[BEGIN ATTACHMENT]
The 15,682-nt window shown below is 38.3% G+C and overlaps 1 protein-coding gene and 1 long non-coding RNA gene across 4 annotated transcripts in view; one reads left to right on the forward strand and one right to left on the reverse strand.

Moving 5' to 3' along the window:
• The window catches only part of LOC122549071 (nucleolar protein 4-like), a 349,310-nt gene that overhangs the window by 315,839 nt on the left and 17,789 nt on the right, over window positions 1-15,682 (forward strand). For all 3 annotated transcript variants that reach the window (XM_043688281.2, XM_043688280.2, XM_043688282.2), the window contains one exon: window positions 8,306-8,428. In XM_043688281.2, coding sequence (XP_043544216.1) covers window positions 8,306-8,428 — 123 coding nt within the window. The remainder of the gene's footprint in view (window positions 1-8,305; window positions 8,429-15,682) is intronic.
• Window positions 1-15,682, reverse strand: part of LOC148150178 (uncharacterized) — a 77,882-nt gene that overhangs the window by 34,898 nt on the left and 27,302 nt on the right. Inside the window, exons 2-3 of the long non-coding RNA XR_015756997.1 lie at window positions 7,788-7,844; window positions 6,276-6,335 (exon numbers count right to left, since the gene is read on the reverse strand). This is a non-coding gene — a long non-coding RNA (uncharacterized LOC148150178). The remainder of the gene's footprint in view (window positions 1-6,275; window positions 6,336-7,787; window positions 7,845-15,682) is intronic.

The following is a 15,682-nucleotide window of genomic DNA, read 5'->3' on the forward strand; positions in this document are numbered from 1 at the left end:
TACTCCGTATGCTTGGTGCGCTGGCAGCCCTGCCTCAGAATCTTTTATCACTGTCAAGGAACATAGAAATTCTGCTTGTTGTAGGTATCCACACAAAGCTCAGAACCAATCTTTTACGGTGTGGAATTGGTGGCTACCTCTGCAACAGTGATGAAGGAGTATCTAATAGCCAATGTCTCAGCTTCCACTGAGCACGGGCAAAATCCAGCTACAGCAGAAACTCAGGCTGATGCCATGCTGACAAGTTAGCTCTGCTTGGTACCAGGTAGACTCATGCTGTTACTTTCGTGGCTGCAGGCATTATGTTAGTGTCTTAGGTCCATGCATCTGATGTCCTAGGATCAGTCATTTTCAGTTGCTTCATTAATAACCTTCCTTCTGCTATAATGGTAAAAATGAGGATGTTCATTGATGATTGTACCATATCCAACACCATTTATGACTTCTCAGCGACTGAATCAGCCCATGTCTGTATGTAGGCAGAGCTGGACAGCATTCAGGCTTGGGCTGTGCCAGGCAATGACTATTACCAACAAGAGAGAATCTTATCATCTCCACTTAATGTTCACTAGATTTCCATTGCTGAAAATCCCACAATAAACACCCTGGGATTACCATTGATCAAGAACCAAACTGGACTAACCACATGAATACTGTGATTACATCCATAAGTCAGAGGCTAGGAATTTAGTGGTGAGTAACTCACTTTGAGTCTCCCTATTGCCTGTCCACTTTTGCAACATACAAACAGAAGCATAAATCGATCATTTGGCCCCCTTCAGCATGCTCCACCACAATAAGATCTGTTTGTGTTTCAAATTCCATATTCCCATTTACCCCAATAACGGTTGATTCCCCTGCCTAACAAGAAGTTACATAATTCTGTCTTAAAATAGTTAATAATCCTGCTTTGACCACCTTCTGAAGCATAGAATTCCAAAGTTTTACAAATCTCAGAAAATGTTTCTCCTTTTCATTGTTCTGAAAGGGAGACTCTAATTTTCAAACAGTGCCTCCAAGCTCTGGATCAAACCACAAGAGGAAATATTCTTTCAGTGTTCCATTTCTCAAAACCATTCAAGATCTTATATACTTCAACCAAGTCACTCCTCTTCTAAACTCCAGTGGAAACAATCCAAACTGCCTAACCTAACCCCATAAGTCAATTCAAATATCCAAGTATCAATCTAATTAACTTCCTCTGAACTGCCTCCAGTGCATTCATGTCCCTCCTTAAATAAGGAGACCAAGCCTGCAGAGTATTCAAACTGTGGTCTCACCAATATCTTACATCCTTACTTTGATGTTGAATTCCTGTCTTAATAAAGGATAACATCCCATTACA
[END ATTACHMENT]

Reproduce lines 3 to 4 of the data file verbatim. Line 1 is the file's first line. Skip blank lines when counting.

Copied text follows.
• The window catches only part of LOC122549071 (nucleolar protein 4-like), a 349,310-nt gene that overhangs the window by 315,839 nt on the left and 17,789 nt on the right, over window positions 1-15,682 (forward strand). For all 3 annotated transcript variants that reach the window (XM_043688281.2, XM_043688280.2, XM_043688282.2), the window contains one exon: window positions 8,306-8,428. In XM_043688281.2, coding sequence (XP_043544216.1) covers window positions 8,306-8,428 — 123 coding nt within the window. The remainder of the gene's footprint in view (window positions 1-8,305; window positions 8,429-15,682) is intronic.
• Window positions 1-15,682, reverse strand: part of LOC148150178 (uncharacterized) — a 77,882-nt gene that overhangs the window by 34,898 nt on the left and 27,302 nt on the right. Inside the window, exons 2-3 of the long non-coding RNA XR_015756997.1 lie at window positions 7,788-7,844; window positions 6,276-6,335 (exon numbers count right to left, since the gene is read on the reverse strand). This is a non-coding gene — a long non-coding RNA (uncharacterized LOC148150178). The remainder of the gene's footprint in view (window positions 1-6,275; window positions 6,336-7,787; window positions 7,845-15,682) is intronic.